he dozen packages were shipped from China to mail centers and residences in Southern California. One box was labeled as a “Hole Puncher.”
In fact, it was a quarter-ton pill press, which federal investigators allege was destined for a suburban Los Angeles drug lab. The other packages, shipped throughout January and February, contained materials for manufacturing fentanyl, an opioid so potent that in some forms it can be deadly if touched.
When it comes to the illegal sale of fentanyl, most of the attention has focused on Mexican cartels that are adding the drug to heroin smuggled into the United States. But Chinese suppliers are providing both raw fentanyl and the machinery necessary for the assembly-line production of the drug powering a terrifying and rapid rise of fatal overdoses across the United States and Canada, according to drug investigators and court documents.
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“We have seen an influx of fentanyl directly from China,” said Carole Rendon, the acting US attorney for the northern district of Ohio in Cleveland. “It’s being shipped by carrier. It’s hugely concerning because fentanyl is so incredibly deadly.”
The China connection is allowing local drug dealers in North America to mass produce fentanyl in pill form, in some cases producing tablets that look identical to an oft-abused version of the prescription painkiller OxyContin. It also has been added to Xanax pills. And last week, fentanyl pills made to resemble the painkiller hydrocodone were blamed for a wave of overdoses in the Sacramento area, including nine deaths.
The fentanyl pills are often disguised as other painkillers because those drugs fetch a higher price on the street, even though they are less potent, according to police.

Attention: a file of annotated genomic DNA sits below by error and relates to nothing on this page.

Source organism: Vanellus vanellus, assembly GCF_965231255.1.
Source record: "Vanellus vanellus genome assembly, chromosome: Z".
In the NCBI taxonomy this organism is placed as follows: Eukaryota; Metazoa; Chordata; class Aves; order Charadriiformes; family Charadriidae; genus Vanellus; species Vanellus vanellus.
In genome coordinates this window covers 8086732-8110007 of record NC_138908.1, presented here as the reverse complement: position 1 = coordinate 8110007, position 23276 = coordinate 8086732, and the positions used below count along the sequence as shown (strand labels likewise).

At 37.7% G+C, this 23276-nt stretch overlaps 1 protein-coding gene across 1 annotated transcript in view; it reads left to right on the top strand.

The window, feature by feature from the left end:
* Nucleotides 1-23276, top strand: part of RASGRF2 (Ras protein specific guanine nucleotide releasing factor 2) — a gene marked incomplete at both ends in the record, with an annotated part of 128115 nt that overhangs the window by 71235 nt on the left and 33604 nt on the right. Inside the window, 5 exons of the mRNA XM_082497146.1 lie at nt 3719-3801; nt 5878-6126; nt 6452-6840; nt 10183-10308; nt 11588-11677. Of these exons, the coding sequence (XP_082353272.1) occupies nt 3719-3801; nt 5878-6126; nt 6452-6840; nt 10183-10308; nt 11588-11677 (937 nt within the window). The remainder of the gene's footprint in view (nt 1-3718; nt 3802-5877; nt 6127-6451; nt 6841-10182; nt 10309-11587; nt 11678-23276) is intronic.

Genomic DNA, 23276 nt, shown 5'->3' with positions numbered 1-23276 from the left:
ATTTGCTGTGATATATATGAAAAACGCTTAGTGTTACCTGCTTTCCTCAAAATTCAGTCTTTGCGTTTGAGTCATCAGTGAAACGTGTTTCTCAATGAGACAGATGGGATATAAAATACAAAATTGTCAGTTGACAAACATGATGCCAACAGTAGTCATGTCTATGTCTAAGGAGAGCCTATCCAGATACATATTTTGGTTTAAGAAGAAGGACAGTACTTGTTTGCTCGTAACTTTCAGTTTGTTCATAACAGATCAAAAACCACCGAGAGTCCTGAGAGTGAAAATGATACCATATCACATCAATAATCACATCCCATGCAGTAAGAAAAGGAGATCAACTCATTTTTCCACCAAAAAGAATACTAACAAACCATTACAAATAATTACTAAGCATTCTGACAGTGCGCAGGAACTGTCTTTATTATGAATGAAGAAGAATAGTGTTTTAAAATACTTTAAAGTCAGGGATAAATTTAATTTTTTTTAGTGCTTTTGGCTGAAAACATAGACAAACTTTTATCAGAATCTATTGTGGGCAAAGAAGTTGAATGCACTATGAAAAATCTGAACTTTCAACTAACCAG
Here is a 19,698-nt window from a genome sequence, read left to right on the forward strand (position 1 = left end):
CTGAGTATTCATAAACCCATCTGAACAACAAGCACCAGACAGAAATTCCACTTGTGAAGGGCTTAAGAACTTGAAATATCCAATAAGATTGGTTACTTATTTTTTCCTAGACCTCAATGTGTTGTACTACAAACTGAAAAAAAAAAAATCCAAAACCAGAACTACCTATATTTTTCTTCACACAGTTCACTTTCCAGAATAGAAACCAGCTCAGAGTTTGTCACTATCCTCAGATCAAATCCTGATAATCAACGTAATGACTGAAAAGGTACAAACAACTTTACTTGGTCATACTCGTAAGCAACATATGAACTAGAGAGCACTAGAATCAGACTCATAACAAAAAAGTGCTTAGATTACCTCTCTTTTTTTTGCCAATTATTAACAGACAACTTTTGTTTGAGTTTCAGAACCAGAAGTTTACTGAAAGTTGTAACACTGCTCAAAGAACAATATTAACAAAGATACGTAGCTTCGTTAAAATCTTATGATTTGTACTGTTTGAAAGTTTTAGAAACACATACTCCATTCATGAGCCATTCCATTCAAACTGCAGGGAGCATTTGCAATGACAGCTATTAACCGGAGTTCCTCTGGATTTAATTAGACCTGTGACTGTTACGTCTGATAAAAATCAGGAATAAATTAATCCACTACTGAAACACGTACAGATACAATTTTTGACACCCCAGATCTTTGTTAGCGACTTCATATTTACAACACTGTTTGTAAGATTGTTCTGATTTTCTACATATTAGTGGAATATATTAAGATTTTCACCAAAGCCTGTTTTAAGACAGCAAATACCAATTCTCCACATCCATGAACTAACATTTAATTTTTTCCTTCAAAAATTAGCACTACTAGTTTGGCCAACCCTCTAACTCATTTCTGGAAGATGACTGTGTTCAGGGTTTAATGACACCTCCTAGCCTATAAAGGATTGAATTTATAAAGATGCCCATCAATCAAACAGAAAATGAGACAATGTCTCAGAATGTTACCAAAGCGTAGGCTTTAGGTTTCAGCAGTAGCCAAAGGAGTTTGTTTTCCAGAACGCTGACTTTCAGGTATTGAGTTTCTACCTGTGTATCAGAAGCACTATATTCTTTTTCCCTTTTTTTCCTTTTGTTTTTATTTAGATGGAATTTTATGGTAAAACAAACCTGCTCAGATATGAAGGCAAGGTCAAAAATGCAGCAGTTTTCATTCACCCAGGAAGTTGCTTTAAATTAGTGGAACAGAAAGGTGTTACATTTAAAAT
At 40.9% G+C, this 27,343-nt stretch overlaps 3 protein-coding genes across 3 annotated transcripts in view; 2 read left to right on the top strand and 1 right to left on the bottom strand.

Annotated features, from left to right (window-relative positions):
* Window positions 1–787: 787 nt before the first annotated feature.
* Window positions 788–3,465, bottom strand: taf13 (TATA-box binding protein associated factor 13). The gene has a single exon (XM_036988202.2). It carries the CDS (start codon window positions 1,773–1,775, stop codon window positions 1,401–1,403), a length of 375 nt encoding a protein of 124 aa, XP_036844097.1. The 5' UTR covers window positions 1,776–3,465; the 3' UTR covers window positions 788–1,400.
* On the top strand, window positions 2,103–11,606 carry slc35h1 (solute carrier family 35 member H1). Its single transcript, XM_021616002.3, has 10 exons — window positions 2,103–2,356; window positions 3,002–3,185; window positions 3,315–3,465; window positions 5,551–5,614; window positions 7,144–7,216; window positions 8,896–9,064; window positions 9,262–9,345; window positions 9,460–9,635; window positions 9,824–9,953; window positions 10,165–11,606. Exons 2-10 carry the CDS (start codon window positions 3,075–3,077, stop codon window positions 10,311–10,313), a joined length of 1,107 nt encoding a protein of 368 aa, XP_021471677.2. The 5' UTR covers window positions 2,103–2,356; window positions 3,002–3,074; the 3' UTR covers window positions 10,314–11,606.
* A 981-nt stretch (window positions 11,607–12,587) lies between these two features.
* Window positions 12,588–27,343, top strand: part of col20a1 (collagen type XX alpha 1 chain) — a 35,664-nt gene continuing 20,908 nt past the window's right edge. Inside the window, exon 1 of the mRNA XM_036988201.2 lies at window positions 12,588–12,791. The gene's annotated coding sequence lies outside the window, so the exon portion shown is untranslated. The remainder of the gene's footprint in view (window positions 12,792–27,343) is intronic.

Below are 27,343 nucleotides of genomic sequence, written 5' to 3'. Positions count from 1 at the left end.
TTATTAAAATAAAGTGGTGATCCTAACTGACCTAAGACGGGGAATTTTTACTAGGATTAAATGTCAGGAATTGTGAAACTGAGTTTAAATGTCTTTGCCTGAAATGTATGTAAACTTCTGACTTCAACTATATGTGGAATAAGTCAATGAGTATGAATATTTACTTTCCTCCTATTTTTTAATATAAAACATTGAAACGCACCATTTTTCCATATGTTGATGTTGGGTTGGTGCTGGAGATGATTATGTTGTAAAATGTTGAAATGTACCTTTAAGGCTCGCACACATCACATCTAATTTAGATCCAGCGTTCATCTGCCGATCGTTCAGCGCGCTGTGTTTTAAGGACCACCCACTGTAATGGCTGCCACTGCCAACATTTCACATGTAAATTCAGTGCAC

The Southern California lab was just one of four dismantled by law enforcement in the United States and Canada in March.
In British Columbia, police took down a lab at a custom car business that was allegedly shipping 100,000 fentanyl pills a month to nearby Calgary, Alberta where 90 people overdosed on the drug last year. The investigation began when border authorities intercepted a package in December containing pharmaceutical equipment. Police would not describe the equipment but told STAT it came from China.
Federal agents shut down a Seattle lab set up in the bedroom of a home in a residential neighborhood. Similarly, investigators last week raided a suburban Syracuse, N.Y. residence that police charged was a “Fentanyl Processing Mill.” Investigators found six people inside the home mixing and packaging the drug and seized enough fentanyl to make 5,866 doses. As they entered the home, police reportedly were warned by the alleged dealers not to touch the fentanyl without gloves because of its potency.
The emergence of decentralized drug labs using materials obtained from China — and often ordered over the Internet — makes it more difficult to combat the illicit use of the drug.